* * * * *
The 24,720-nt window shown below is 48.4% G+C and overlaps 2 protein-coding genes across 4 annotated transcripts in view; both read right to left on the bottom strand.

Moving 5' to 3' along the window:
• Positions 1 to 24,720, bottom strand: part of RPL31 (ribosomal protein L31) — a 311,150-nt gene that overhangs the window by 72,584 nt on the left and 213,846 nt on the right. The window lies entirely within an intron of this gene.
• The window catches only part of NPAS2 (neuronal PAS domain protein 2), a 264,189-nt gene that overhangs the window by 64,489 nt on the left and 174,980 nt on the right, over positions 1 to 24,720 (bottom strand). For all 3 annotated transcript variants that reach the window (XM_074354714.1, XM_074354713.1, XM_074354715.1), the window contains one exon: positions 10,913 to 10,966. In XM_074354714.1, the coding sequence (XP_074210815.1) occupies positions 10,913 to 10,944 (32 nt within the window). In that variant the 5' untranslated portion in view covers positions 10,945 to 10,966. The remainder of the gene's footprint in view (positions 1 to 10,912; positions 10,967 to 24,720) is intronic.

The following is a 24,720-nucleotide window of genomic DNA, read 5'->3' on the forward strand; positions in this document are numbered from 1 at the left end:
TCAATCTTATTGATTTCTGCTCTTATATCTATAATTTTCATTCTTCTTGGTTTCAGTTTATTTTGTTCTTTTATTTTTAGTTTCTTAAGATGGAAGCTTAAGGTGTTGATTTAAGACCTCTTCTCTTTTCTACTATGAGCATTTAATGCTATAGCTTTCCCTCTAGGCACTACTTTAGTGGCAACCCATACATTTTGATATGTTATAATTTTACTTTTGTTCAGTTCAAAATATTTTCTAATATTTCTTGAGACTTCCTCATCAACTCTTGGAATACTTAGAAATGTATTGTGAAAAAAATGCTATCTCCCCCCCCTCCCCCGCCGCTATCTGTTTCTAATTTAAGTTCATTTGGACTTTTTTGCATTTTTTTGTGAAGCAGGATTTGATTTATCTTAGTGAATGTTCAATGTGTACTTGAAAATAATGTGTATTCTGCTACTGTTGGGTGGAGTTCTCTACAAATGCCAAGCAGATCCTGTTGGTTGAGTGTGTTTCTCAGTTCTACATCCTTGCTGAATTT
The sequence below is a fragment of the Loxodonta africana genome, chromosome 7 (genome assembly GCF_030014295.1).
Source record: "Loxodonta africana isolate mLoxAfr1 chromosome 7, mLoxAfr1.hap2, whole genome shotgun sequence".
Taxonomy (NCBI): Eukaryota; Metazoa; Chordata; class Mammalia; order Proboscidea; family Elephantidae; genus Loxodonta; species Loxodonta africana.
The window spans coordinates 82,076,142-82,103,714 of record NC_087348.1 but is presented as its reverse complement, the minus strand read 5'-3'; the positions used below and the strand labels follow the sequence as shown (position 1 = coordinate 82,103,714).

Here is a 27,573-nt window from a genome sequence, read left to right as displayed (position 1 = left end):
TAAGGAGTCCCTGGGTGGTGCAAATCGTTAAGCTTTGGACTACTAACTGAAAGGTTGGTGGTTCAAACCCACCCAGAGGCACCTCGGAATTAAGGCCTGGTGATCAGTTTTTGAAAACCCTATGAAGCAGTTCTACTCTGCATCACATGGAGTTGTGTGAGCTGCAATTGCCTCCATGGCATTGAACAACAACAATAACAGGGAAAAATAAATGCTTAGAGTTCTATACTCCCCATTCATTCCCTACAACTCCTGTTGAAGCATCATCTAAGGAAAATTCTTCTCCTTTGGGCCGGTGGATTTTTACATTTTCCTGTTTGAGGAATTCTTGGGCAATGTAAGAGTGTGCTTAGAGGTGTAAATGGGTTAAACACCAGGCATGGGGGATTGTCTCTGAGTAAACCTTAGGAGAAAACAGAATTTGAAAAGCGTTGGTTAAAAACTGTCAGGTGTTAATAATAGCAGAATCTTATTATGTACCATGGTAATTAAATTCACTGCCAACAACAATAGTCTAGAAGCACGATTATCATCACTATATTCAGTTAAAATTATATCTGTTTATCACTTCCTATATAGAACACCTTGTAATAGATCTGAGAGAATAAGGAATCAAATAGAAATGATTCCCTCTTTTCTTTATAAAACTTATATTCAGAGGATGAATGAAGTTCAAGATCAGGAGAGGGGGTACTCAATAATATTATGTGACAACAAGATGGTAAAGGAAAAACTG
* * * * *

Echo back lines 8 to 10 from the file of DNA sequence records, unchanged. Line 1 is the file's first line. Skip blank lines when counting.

Source record: "Loxodonta africana isolate mLoxAfr1 chromosome 7, mLoxAfr1.hap2, whole genome shotgun sequence".
Taxonomy (NCBI): Eukaryota; Metazoa; Chordata; class Mammalia; order Proboscidea; family Elephantidae; genus Loxodonta; species Loxodonta africana.
The window spans coordinates 82,076,142-82,103,714 of record NC_087348.1 but is presented as its reverse complement, the minus strand read 5'-3'; the positions used below and the strand labels follow the sequence as shown (position 1 = coordinate 82,103,714).